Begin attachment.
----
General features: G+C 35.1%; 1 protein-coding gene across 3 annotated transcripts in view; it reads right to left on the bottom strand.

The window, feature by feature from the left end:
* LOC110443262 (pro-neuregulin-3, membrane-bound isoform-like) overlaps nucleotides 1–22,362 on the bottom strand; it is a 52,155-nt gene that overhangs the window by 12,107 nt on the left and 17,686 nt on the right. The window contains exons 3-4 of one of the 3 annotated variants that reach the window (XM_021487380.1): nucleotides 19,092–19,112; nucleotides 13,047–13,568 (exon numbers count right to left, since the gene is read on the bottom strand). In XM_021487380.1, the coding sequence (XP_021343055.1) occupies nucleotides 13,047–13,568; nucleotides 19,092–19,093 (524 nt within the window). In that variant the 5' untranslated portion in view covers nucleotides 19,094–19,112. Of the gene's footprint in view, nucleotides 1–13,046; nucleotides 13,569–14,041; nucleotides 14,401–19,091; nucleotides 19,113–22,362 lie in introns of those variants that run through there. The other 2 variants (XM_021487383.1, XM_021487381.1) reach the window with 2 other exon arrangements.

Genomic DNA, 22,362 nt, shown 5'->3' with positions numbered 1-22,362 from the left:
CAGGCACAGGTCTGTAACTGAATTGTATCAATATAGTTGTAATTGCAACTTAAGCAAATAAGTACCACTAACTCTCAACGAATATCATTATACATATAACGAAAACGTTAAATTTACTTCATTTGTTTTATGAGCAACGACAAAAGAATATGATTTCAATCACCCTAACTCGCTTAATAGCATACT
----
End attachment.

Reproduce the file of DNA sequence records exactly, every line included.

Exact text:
General features: G+C 35.1%; 1 protein-coding gene across 3 annotated transcripts in view; it reads right to left on the bottom strand.

The window, feature by feature from the left end:
* LOC110443262 (pro-neuregulin-3, membrane-bound isoform-like) overlaps nucleotides 1–22,362 on the bottom strand; it is a 52,155-nt gene that overhangs the window by 12,107 nt on the left and 17,686 nt on the right. The window contains exons 3-4 of one of the 3 annotated variants that reach the window (XM_021487380.1): nucleotides 19,092–19,112; nucleotides 13,047–13,568 (exon numbers count right to left, since the gene is read on the bottom strand). In XM_021487380.1, the coding sequence (XP_021343055.1) occupies nucleotides 13,047–13,568; nucleotides 19,092–19,093 (524 nt within the window). In that variant the 5' untranslated portion in view covers nucleotides 19,094–19,112. Of the gene's footprint in view, nucleotides 1–13,046; nucleotides 13,569–14,041; nucleotides 14,401–19,091; nucleotides 19,113–22,362 lie in introns of those variants that run through there. The other 2 variants (XM_021487383.1, XM_021487381.1) reach the window with 2 other exon arrangements.

Genomic DNA, 22,362 nt, shown 5'->3' with positions numbered 1-22,362 from the left:
CAGGCACAGGTCTGTAACTGAATTGTATCAATATAGTTGTAATTGCAACTTAAGCAAATAAGTACCACTAACTCTCAACGAATATCATTATACATATAACGAAAACGTTAAATTTACTTCATTTGTTTTATGAGCAACGACAAAAGAATATGATTTCAATCACCCTAACTCGCTTAATAGCATACT